Eventually, I begin to acclimatize and range over the alpine meadow behind the lodge. It is the largest in southern B. C.
Several mornings later, we head out with five other hikers and Emily Grady ““ one of the mountain guides and the lodge manager.
This is a mid-range hike that will take us out to Poet's Point where we could look across the intervening valley to Mount Sir Donald and the adjacent Illecillewaet Glacier in Glacier National Park (many of the hiking trails at Purcell cross into the park). Sir Donald's 3,384-metre peak stands out like the Matterhorn.
Originally it was called Syndicate Peak to honour the entire consortium that pulled together the financing for the Canadian Pacific Railway, but the name was later changed to Mount Sir Donald for Donald Smith, Lord Strathcona, who drove the last spike at Craigellachie.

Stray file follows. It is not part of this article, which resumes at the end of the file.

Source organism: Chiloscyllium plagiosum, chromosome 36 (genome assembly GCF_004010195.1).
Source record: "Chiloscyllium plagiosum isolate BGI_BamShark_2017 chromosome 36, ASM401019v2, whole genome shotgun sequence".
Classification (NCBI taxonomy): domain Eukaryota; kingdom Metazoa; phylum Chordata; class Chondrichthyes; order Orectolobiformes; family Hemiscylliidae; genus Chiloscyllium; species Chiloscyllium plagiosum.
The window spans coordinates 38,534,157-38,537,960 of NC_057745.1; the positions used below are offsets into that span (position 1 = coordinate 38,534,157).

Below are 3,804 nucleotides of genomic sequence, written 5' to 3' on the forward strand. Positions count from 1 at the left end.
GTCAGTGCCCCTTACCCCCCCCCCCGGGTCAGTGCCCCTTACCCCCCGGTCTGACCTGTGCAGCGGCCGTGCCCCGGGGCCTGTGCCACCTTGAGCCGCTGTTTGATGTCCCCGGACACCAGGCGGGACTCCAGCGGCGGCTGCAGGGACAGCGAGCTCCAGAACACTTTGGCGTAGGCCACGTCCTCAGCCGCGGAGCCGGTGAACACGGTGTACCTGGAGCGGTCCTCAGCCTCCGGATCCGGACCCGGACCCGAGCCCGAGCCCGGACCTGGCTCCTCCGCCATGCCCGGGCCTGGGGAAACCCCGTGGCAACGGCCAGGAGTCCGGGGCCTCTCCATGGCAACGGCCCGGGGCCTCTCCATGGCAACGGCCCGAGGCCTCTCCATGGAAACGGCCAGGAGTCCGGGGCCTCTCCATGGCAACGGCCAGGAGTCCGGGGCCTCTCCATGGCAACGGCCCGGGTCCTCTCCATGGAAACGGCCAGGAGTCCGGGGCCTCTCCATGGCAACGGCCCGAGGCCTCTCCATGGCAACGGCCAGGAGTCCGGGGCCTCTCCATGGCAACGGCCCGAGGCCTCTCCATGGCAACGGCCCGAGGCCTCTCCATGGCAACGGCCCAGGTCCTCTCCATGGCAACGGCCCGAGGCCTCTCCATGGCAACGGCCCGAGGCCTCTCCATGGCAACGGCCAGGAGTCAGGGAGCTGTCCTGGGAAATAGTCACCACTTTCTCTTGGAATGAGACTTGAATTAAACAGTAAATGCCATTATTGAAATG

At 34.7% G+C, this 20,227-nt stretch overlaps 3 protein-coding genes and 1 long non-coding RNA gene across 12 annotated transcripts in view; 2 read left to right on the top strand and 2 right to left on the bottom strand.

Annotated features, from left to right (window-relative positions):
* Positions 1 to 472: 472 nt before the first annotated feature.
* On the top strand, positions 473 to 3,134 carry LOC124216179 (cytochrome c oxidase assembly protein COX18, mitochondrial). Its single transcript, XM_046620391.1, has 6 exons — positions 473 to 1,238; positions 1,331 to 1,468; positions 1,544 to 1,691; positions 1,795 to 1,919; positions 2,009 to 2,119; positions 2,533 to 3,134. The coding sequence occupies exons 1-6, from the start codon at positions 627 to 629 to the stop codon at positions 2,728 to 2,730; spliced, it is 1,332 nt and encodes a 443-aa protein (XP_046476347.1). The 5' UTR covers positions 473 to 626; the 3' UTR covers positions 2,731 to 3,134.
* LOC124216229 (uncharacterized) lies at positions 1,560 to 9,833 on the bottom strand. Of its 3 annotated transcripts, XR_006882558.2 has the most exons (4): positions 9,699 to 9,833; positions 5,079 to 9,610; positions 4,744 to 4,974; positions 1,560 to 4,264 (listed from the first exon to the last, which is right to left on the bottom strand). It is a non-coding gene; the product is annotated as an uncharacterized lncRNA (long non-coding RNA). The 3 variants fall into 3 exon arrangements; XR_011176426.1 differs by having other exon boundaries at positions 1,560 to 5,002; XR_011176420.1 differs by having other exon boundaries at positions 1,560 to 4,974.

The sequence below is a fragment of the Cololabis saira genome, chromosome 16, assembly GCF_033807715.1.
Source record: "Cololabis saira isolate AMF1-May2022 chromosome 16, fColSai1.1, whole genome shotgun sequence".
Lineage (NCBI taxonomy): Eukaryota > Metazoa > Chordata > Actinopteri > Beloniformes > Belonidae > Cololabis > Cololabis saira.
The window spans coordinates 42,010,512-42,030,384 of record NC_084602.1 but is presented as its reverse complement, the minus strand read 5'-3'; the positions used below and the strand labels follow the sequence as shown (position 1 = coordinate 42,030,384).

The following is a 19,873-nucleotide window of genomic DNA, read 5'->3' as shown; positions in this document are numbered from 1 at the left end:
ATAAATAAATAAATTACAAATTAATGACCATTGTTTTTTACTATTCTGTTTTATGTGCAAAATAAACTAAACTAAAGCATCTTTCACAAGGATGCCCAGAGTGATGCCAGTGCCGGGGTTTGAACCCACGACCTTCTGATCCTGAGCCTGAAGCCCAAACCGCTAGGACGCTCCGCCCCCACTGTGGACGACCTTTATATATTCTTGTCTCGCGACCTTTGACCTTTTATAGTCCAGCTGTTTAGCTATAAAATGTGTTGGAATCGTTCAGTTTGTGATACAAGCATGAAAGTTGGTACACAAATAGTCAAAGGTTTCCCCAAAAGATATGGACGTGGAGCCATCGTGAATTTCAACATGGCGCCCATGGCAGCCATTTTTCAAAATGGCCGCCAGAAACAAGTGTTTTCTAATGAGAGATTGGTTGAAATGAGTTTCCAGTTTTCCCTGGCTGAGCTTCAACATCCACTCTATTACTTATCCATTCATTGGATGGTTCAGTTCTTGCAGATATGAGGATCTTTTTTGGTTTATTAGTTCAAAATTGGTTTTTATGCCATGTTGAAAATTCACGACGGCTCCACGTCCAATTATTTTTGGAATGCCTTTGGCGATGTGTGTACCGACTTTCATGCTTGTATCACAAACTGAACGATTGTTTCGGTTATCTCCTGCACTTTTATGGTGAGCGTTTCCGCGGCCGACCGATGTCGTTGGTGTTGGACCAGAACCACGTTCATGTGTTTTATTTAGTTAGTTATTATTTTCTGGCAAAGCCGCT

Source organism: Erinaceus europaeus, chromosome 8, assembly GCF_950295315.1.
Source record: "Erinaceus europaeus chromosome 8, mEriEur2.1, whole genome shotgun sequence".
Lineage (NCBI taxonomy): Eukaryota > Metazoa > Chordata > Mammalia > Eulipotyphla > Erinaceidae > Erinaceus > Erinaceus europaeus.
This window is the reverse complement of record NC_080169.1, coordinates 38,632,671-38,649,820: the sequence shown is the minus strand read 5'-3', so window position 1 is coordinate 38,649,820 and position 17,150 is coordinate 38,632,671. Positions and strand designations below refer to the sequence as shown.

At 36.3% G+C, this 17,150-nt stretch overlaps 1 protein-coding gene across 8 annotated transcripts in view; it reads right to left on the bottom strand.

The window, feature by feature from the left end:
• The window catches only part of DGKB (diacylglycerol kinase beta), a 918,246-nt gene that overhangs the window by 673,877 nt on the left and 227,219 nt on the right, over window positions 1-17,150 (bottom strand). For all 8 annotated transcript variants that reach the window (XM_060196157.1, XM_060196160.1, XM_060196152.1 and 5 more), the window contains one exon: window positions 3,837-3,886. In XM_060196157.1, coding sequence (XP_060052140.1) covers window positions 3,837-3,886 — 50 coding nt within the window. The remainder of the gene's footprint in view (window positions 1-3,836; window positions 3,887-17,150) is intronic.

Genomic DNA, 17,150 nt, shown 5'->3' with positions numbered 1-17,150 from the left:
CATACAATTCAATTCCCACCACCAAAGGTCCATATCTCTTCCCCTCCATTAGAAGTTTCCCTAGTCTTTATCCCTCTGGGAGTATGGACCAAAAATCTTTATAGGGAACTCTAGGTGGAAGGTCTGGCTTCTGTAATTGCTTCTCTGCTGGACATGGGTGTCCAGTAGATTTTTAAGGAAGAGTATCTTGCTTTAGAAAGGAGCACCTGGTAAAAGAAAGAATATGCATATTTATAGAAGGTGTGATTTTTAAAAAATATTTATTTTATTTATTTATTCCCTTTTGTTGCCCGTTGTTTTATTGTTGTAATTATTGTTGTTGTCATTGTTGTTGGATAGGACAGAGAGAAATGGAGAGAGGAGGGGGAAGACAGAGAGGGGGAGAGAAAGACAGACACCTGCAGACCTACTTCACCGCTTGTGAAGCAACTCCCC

Looking at it, I wondered privately if anyone had climbed it. At home a quick shufti through the Internet proves the first ascent was made in 1890 and the mountain is included in the book “50 Classic North American Climbs.”
Emil Huber and Carl Sulzer made the first ascent along with porter Henry Cooper. Huber and Sulzer were registered alpine guides imported from Switzerland by the C.P.R. to help establish a new wilderness tourism industry.
Golden, B.C. was ideally situated on the railway line that climbed over the Rogers Pass summit before descending into the Rocky Mountain Trench. Railway magnates and their PR people immediately saw the attraction of the surrounding mountain ranges and began advertising their glories to amateur and professional mountaineers around the world.
“50 Switzerlands in One” was the headline on the advertising posters and postcards they created to market the region.